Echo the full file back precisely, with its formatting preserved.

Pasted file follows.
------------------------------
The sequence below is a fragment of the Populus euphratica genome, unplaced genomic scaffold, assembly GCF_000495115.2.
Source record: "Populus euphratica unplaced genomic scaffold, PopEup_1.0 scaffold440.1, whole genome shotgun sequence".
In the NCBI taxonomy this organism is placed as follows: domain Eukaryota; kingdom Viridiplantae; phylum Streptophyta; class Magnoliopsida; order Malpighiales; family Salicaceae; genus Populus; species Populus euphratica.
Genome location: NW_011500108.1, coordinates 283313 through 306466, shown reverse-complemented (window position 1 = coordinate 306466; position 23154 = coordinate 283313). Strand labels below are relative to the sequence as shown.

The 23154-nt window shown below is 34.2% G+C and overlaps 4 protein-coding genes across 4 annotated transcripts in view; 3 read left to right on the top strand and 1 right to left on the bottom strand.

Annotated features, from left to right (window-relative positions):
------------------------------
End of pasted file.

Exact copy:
The sequence below is a fragment of the Populus euphratica genome, unplaced genomic scaffold, assembly GCF_000495115.2.
Source record: "Populus euphratica unplaced genomic scaffold, PopEup_1.0 scaffold440.1, whole genome shotgun sequence".
In the NCBI taxonomy this organism is placed as follows: domain Eukaryota; kingdom Viridiplantae; phylum Streptophyta; class Magnoliopsida; order Malpighiales; family Salicaceae; genus Populus; species Populus euphratica.
Genome location: NW_011500108.1, coordinates 283313 through 306466, shown reverse-complemented (window position 1 = coordinate 306466; position 23154 = coordinate 283313). Strand labels below are relative to the sequence as shown.

The 23154-nt window shown below is 34.2% G+C and overlaps 4 protein-coding genes across 4 annotated transcripts in view; 3 read left to right on the top strand and 1 right to left on the bottom strand.

Annotated features, from left to right (window-relative positions):